Geochemical and Nd Isotopic Studies of the Neoarchaean-Palaeoproterozoic Granitoids of the Aravalli Craton, NW India: Evidence for Heterogeneous Crustal Evolution Processes

  • Md. Sayad RahamanEmail author
  • M. E. A. Mondal
  • Iftikhar Ahmad
  • R. Bhutani
  • A. K. Choudhary
Part of the Society of Earth Scientists Series book series (SESS)


Whole-rock Sm–Nd isotope and elemental geochemistry of the Neoarchaean to Palaeoproterozoic granitoids (NPG) of the Aravalli Craton, northwestern India have been presented to decipher its source(s) and its implications for crustal evolution processes. Based on petrography and geochemistry, we have classified the NPG into two suites viz.: (i) high-Mg granitoids (HMG); and (ii) K-rich granitoids (HKG). Both the suites show negative Nb and Ti anomalies, and magnesian characteristics indicating their origin in an arc setting. The HMG suite is calc-alkaline in nature exhibiting low and restricted SiO2-content (avg. 66.6 wt%); high contents of MgO (avg. 1.83 wt%), Ni, Cr and large ion lithophile elements (LILE; Sr, Ba, K) along with high (La/Yb)N ratios; low Sr/Y ratios and negative Eu anomaly (avg. 0.8). These features point towards a sanukitoid-type magmatism for the origin of the HMG suite. Further, negative εNd(t) values (−1.6 to −5.5) attest this mechanism involving a LILE-enriched mantle source. On the other hand, the HKG suite exhibits high contents of SiO2 (avg. 75 wt%), K2O (avg. 5 wt%), Th and Pb, high (La/Yb)N ratios and lower contents of MgO, Na2O, Cr, and Ni along with variable εNd(t) values and older Nd model ages (avg. 2.69 Ga). Altogether, these characteristics suggest that the HKG suite probably formed by the re-melting of heterogeneous older crust.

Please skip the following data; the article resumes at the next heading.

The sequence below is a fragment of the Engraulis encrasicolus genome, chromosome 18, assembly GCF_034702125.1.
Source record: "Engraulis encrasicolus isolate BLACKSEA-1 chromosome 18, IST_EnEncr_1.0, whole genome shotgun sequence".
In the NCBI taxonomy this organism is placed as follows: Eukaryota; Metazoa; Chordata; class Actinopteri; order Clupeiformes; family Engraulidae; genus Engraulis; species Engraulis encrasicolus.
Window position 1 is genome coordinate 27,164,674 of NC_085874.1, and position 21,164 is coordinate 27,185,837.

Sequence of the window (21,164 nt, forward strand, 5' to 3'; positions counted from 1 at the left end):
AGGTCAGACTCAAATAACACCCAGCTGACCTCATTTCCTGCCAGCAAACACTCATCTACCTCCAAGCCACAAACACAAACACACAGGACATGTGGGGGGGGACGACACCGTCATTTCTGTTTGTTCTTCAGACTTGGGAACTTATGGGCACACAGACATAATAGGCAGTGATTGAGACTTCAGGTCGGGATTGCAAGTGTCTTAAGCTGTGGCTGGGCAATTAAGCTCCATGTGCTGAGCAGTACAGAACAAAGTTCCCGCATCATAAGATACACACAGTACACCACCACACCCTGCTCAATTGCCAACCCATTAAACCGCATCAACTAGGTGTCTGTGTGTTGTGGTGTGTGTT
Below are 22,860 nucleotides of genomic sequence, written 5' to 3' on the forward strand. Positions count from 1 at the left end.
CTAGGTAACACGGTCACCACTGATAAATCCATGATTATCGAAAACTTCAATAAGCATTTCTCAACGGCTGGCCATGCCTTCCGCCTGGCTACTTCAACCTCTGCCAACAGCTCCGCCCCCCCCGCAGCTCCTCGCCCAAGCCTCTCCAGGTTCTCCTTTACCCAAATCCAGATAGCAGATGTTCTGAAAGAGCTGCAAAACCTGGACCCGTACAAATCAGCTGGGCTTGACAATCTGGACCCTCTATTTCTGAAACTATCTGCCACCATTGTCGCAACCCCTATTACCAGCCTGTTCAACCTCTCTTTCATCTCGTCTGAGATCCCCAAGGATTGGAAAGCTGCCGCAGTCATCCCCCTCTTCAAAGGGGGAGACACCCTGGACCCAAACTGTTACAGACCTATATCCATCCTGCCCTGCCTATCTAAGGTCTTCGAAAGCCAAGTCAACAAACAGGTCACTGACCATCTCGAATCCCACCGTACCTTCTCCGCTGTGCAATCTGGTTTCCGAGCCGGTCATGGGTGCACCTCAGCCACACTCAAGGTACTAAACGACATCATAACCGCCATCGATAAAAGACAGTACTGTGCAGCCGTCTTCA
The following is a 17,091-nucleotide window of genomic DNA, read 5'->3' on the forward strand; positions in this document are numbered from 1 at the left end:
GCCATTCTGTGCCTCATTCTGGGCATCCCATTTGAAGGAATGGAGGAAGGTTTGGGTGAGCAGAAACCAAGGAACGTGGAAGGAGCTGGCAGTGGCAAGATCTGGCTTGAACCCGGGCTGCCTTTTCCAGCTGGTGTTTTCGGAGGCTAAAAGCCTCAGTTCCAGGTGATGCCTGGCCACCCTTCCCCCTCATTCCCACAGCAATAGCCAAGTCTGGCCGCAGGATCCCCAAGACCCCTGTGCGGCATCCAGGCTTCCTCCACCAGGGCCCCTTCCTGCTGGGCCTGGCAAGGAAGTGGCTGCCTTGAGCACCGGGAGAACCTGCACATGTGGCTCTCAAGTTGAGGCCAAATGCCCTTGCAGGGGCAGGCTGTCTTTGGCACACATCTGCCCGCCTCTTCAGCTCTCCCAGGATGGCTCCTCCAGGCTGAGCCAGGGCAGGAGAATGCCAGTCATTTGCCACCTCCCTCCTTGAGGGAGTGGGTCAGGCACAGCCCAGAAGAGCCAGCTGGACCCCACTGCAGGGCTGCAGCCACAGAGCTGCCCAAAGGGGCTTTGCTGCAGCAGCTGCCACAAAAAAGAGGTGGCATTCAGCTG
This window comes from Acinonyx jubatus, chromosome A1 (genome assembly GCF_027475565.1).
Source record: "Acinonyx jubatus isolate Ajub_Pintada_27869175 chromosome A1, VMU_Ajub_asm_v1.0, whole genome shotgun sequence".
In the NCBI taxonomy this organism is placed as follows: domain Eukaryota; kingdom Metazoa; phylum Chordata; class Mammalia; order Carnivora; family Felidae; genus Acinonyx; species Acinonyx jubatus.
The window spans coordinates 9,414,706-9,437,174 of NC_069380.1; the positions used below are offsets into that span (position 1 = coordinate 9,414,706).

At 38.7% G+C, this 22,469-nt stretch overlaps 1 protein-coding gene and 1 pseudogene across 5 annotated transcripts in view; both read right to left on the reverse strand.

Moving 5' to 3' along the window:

Aravalli craton Nd isotope Geochemistry Neoarchaean granitoids Crustal evolution 



We thank the Chairperson, Department of Geology, Aligarh Muslim University, Aligarh, Head, Department of Geology, Presidency University, Kolkata and Head, Department of Earth Sciences, Pondicherry University, Puducherry for providing the necessary facilities to carry out this work. We are thankful to three reviewers Prof. Rajesh K. Srivastava, Dr. Debajyoti Paul and Dr. M. Ram Mohan for their constructive and critical reviews that helped us to improve the final version of this manuscript. Authors are also thankful to the Director, Wadia Institute of Himalayan Geology and Director, CSIR-National Institute of Oceanography, Goa for providing instrumental facility for geochemical analysis. MSR and IA express sincere thanks to the University Grants Commission (UGC), New Delhi for UGC-BSR Fellowship and UGC-Senior Research Fellowship, respectively.


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© Springer International Publishing AG, part of Springer Nature 2019

Authors and Affiliations

  • Md. Sayad Rahaman
    • 1
    • 2
    Email author
  • M. E. A. Mondal
    • 1
  • Iftikhar Ahmad
    • 1
  • R. Bhutani
    • 3
  • A. K. Choudhary
    • 4
  1. 1.Department of GeologyAligarh Muslim UniversityAligarhIndia
  2. 2.Department of GeologyPresidency UniversityKolkataIndia
  3. 3.Department of Earth SciencesPondicherry UniversityPuducherryIndia
  4. 4.Institute Instrumentation Centre, Indian Institute of TechnologyRoorkeeIndia

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